View Full Version : Layering Help

01-21-2014, 11:29
I'm having a heck of a time finding an optimal layering system that doesn't break the bank. All I've got so far is a pair of UA Coldgear baselayer tops and merino/exofficio underwear. Making every effort to go the thrift / discount route, I'm consistenly turning up with nothing. This is most likely because I'm in the Tampa Bay and people aren't donating down jackets around here :)

I'm looking for some suggestions to hunt down at online discounters. What I'm interested in finding:

- Windproof insulating midlayer with pockets
- UL collapsible down jacket that can handle 15 degree weather
- Baselayer bottoms (are these a necessity? As Bill Burr says "my legs don't get cold! they don't get cold!)
- Rain pants

There was a killer discount at Sierra Trading Post last night but digging further on the products I determined they weren't suitable to my mission.

Also, can anyone recommend a DIY alternative to gaiters?


01-21-2014, 11:35
Marshalls and T.J. Max usually has some nice Columbia fleece jackets for 20 bucks. I also picked up a nice Hawke&Co down for 40 at Marshalls. geartrade.com always has great deals on slightly used or new gear. I've bought a few items including my tent from them.

01-21-2014, 11:38
Yep, I stop in TJ / Marshalls weekly, I intend to continue to go, you never know. Never heard of geartrade, looks promising!

01-21-2014, 11:42
You will definitely want a bottom base layer. Sometimes to hike in if it's really cold, sometimes to keep warm when in camp, sometimes because you are still cold even in your sleeping bag. Once you stop hiking for the day, if you get cold while setting up and making meal, etc., it is very hard to warm back up.

01-21-2014, 11:58
Of course you need to shop carefully. I favor vests over full jackets and for your legs I'd suggest wind pants. You may find, generally, that while you are slogging along you need to keep your feet as dry as is practical; and your torso (core) as warm and dry as practical, and your head dry as practical. When you stop it's time to start think about putting on fleece bottoms on to keep the legs warm, and swap out your inner top layer for something dry. I got a good buy on 2 down vests (one is sorta International Orange) from Landsend over Xmas. Also if your are in Tampa area (?) Do you shop the Outlet Mall? Saw some good prices in Columbia and Eddie Bauer in the Orlando venues.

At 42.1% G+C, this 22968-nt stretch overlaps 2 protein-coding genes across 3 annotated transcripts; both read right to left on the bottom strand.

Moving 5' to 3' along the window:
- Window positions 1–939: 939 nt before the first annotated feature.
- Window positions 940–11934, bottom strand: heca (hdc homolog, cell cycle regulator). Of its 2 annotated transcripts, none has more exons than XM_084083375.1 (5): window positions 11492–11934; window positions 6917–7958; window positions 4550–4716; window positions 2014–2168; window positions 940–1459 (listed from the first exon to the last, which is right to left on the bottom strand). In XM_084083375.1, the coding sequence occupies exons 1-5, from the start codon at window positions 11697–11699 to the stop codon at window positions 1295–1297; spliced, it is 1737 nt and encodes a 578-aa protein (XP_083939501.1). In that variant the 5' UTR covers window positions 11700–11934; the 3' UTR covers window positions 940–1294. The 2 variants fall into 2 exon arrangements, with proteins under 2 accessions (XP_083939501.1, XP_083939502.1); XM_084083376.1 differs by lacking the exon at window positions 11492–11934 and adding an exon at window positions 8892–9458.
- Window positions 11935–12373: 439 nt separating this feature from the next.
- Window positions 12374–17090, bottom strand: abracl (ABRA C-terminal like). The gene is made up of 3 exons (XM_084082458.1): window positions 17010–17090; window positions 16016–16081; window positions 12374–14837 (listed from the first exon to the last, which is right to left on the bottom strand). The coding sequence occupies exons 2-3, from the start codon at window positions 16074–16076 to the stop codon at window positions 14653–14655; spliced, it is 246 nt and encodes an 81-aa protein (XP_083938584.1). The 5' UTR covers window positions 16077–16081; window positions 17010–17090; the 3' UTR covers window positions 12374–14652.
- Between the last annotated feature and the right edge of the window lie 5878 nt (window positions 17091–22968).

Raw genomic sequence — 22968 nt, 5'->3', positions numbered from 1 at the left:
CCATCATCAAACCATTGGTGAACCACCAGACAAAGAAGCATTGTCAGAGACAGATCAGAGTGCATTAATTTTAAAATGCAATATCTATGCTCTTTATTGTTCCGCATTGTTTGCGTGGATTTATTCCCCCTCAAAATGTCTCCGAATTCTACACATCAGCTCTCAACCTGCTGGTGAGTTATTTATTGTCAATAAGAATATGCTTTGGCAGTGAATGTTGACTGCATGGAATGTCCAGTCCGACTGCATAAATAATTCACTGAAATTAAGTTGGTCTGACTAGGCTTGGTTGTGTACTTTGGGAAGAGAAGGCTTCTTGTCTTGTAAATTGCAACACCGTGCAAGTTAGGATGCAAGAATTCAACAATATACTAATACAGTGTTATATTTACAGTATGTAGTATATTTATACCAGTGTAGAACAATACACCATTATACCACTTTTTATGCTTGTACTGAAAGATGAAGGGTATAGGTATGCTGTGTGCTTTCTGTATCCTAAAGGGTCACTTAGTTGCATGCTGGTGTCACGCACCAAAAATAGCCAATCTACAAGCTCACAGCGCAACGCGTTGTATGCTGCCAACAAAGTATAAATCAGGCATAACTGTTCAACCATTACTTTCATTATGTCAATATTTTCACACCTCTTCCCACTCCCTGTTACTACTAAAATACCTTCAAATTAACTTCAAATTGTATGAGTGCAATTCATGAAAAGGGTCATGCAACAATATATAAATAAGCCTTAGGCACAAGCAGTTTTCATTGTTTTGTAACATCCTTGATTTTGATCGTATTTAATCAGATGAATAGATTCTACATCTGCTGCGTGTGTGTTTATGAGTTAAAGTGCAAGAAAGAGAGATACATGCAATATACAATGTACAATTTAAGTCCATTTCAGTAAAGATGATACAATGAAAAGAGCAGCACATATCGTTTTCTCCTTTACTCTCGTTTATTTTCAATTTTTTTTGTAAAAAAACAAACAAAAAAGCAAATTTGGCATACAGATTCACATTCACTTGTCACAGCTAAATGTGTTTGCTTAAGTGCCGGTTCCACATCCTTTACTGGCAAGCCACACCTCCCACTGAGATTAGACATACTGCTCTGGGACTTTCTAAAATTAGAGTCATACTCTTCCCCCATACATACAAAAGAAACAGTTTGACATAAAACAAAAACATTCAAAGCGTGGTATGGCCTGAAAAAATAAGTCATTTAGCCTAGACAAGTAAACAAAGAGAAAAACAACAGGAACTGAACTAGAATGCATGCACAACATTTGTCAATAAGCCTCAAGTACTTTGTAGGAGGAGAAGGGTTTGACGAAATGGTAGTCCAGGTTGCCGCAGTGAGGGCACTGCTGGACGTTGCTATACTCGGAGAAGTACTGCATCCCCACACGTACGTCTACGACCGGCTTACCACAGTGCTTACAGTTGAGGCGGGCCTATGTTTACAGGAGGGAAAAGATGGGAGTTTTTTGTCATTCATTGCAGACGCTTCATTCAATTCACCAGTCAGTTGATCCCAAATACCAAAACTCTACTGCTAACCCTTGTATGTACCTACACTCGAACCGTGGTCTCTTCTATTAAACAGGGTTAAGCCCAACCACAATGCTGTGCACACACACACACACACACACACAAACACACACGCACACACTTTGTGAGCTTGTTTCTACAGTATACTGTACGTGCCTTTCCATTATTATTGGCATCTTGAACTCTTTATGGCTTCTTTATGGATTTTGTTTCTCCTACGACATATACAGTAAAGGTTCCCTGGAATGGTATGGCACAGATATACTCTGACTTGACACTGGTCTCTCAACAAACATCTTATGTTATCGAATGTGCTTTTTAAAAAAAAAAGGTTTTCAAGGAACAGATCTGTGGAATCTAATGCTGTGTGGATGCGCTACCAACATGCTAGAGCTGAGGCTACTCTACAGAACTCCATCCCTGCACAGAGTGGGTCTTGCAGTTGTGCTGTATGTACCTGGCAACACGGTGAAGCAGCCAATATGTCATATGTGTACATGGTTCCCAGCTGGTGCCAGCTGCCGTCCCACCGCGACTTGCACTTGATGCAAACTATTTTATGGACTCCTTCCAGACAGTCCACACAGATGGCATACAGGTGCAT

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01-21-2014, 12:12
Thanks for the advice on the bottom baselayer buzzard.

Chuck...when you say "wind pants," could that be synonymous with rain pants?

01-21-2014, 12:17
REI is always having sales might want to do some internet shopping.

01-21-2014, 12:26
Nah, wind pants, light nylon pants, like you see so much from Adidas and the like. Sure, they will soak through, but overall, rain pants are overkill, they aren't going to breath, so you will sweat in them anyway. The pair I use came from Goodwill, for like $3, and are Adidas.

Get bottom baselayers, also try looking for running tights, they work well for baselayers. I found mine (Hind brand) on sale cheap at a Marshall's.

I agree with a vest (I use fleece, columbia from marshall's) for your base insulation when hiking. For camp and such, Wal Mart (yeah, I know), has (or at least had) a fairly light, packable down jacket for $50. Perhaps not the best, but for camp and breaks, especially layered over base layers and possibly your vest, should do the trick.

As for windproofing for the top, I got a Nike windshirt (also good for mist and light rain), also at Marshall's for under $20.

Odd Man Out
01-21-2014, 12:27
I too have been going through the same hunt looking for end of season on-line deals for base layers. Yesterday I was able to get a deal on merino wool tops and bottoms at Sierra Trading Post on yesterday's sale. Still pretty expensive but I got both long sleeve top and bottom for less than $40 each, which for merino isn't bad. However, I understand it is hit or miss with what you can get. I got Smart Wool tops and Icebreaker bottoms and in my size, these were about the only option for lightweight base layers. For me (mostly summer hiking) they are mostly for sleeping or maybe in camp if the evening is chilly. good luck.

01-21-2014, 13:24
Mute said it for me.

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01-21-2014, 13:25
Nyte not mute (spell checking nanny got me).

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